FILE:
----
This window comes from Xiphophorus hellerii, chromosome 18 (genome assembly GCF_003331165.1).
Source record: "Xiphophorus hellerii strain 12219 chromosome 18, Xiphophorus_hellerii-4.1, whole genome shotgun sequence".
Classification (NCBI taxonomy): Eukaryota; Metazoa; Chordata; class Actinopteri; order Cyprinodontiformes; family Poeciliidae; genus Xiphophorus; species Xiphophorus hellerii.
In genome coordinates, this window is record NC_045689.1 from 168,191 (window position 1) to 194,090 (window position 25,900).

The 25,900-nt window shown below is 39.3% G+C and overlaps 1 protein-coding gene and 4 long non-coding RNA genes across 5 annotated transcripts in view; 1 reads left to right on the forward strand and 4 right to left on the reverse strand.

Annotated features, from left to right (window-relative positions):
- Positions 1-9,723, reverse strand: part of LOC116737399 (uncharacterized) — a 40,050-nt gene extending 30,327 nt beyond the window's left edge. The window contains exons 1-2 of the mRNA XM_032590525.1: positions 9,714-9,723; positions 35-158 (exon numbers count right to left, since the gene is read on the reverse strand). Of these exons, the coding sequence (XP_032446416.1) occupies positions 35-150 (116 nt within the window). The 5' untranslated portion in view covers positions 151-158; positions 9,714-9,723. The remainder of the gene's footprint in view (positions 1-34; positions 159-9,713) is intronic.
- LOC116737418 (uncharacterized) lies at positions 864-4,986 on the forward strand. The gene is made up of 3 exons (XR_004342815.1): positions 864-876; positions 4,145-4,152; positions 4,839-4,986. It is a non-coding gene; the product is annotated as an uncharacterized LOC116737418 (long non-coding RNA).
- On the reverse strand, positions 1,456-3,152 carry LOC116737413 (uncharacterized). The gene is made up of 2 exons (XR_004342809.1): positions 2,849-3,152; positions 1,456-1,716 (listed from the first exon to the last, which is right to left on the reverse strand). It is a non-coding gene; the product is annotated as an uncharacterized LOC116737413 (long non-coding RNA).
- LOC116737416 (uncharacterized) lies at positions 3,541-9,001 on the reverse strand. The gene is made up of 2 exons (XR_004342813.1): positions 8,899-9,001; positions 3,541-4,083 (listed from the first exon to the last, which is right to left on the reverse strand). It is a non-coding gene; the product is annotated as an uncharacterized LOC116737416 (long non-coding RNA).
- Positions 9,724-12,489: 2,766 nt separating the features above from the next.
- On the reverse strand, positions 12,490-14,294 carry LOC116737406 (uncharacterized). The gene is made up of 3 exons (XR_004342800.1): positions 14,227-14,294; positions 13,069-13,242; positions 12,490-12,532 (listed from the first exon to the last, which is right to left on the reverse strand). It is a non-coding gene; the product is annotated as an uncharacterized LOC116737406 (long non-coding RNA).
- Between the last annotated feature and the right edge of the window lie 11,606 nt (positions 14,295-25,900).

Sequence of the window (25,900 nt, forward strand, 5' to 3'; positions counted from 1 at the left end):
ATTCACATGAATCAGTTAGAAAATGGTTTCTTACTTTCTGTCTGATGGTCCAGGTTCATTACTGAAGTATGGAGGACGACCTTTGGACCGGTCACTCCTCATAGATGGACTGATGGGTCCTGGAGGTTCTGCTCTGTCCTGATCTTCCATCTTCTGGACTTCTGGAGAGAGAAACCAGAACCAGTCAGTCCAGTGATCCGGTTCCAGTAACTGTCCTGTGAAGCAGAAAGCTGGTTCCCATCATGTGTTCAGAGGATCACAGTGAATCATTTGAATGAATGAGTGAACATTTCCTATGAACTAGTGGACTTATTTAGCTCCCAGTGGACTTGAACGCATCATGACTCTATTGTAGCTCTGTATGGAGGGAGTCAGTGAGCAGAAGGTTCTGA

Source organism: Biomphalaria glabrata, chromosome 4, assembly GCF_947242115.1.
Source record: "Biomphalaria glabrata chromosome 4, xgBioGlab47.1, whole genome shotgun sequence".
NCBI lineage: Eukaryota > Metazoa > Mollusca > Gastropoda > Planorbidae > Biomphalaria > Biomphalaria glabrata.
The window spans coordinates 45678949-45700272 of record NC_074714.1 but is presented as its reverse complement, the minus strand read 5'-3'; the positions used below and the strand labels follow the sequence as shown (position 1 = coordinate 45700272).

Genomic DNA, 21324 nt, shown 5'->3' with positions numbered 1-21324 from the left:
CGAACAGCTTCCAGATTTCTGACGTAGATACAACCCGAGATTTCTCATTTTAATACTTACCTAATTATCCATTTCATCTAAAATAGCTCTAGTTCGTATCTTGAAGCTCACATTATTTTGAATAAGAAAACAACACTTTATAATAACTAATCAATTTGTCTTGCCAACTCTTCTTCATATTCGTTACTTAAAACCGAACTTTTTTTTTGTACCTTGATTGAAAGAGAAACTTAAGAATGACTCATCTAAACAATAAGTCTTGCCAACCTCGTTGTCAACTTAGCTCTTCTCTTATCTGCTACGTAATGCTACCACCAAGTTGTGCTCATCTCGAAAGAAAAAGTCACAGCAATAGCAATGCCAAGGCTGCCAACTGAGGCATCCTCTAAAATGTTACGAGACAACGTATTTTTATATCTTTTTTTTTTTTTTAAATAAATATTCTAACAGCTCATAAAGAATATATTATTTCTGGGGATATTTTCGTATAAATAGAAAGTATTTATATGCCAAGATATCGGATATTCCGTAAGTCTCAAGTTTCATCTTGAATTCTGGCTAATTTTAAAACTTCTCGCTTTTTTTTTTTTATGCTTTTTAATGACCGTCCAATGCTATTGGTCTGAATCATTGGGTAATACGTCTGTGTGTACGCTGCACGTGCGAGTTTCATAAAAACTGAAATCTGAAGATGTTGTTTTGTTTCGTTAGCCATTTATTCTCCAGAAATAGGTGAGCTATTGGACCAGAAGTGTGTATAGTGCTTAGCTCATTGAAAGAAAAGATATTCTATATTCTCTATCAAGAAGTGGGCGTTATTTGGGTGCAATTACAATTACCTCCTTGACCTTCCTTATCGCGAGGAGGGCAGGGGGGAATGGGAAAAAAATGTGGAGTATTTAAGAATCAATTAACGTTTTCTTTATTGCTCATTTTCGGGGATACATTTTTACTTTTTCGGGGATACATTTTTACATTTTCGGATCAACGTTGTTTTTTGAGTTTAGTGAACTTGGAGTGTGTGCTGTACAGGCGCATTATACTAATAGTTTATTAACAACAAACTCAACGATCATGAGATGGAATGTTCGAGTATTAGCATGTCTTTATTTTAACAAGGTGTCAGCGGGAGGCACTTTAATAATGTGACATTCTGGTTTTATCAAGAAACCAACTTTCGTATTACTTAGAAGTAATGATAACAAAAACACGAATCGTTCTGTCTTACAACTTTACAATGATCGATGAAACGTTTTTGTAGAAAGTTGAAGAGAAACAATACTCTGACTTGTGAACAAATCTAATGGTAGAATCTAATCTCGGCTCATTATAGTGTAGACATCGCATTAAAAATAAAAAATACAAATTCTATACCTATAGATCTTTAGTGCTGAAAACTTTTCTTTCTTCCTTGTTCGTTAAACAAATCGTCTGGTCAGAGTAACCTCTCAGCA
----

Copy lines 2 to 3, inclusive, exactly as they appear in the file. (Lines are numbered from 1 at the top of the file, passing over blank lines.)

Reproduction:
Source record: "Xiphophorus hellerii strain 12219 chromosome 18, Xiphophorus_hellerii-4.1, whole genome shotgun sequence".
Classification (NCBI taxonomy): Eukaryota; Metazoa; Chordata; class Actinopteri; order Cyprinodontiformes; family Poeciliidae; genus Xiphophorus; species Xiphophorus hellerii.